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A BronxPinstripes Farewell to Mariano Rivera: Part 2

If you haven’t heard, Mariano Rivera is retiring at the end of the 2013 season. Tonight, the Boston Red Sox will honor Mo at Fenway Park – perhaps the most special road ceremony Mariano will receive all year. As the Yankees season is winding down (hopefully ending sometime in late October), we’re honoring Rivera by highlighting some of his best on-field moments. We already discussed his 500TH save, so what’s next?

Mariano Rivera closed out the 1999 World Series vs Atlanta, completing an unprecedented two-year postseason run.
Mariano Asserts His Postseason Dominance

Mariano Rivera is, without question, the best closer in the history of Baseball. Nobody thinks otherwise and nobody has ever really made a case against him. Why is that? Because Mo has been his best at the most important time of the season: October. The entire 1996 season was Mariano’s coming out party. Ask anyone; John Wetteland was the closer but Mariano was the anchor in the Yanks ‘pen that year. He would routinely pitch 2+ innings – acting as a bridge from the starters to Wetteland. Rivera finished third in Cy Young voting but also twelfth in MVP voting that year (as a setup man), a true testament to his dominance. He continued this success in the postseason, helping the Yankees win their first World Series title in 18 years. In ’97 Wetteland left New York making way for Mariano to assume his role as closer – a role he has not relinquished since. After a brutal ending to that season against Cleveland, Mariano would go on a historic postseason run that will most likely never be matched again.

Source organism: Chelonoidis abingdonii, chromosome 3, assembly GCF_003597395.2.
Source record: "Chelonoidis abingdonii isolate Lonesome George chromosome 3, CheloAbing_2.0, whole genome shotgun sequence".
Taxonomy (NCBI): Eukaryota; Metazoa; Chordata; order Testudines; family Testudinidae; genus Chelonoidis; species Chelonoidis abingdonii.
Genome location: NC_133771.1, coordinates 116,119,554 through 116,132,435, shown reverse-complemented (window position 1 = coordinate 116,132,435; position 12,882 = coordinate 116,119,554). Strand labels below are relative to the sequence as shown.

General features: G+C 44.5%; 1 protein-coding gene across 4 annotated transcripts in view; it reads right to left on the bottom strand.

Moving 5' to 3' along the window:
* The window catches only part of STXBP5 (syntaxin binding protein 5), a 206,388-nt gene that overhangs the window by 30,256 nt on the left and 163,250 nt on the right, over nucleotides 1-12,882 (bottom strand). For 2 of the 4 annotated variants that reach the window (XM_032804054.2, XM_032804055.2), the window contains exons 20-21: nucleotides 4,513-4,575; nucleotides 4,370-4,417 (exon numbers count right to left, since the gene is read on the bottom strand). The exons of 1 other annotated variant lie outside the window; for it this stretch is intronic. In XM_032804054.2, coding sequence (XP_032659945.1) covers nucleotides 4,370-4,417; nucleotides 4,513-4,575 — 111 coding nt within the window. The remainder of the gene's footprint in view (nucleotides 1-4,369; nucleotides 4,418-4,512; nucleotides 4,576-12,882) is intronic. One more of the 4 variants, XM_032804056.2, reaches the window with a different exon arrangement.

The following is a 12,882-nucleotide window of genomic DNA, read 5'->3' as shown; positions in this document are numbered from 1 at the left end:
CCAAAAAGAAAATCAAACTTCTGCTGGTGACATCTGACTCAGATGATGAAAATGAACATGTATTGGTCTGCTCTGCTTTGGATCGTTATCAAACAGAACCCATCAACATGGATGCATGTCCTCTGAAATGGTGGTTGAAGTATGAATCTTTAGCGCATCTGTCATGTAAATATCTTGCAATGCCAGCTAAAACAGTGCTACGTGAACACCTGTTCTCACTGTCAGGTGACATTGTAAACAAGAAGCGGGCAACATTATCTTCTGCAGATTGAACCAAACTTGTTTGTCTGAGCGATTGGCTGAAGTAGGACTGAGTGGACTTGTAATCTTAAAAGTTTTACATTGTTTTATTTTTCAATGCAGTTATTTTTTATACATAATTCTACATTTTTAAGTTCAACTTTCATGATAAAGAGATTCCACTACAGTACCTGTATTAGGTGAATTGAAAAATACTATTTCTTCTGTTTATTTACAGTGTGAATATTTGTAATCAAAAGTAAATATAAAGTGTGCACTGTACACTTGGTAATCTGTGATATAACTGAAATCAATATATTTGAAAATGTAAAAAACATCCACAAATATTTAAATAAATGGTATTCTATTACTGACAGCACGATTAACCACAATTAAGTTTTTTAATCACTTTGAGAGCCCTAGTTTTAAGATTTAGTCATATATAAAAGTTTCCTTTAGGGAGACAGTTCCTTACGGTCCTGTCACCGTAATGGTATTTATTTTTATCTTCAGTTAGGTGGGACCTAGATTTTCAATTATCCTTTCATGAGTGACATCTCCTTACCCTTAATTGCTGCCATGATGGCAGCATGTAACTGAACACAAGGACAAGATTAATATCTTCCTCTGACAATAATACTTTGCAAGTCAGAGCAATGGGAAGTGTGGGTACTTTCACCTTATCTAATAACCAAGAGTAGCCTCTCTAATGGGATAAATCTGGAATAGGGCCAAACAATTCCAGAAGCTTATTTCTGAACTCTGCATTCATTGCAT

The 1998 and 1999 postseasons were downright silly for Mariano. In 18 games Mo threw 25.2 innings, giving up exactly ZERO runs. He saved 12 games and won two – meaning he had a deciding hand in more than half of the 22 games the Yankees had to win on their way to back-to-back world championships. He was not only the best player on the field; he was the most dangerous weapon in playoff history. It was as much a mental edge as it was physical – the Yankees didn’t have to beat you for 9 innings, they just had to beat you for 8 – and that is exactly the formula they used.

1998 was also the start of the longest scoreless inning streak in MLB playoff history. Mariano threw 33.1 scoreless innings, ending in the 2000 ALCS – a span in which the Yankees lost only 5 games. If the ’98 season wasn’t enough, Mo one-upped himself in 1999 with a World Series MVP trophy. Mo threw 4.2 scoreless innings against the Braves and was a deciding factor in three of the four Yankees victories – recording two saves and a win.

But looking back on those seasons, the best part (for me) is that the numbers Mo put up were not a fluke. In fact, Mariano’s entire postseason career has been unmatched. Mariano has a ridiculous 0.70 ERA in 141 postseason innings, making him the greatest postseason player in MLB history. And that is exactly how he will be remembered.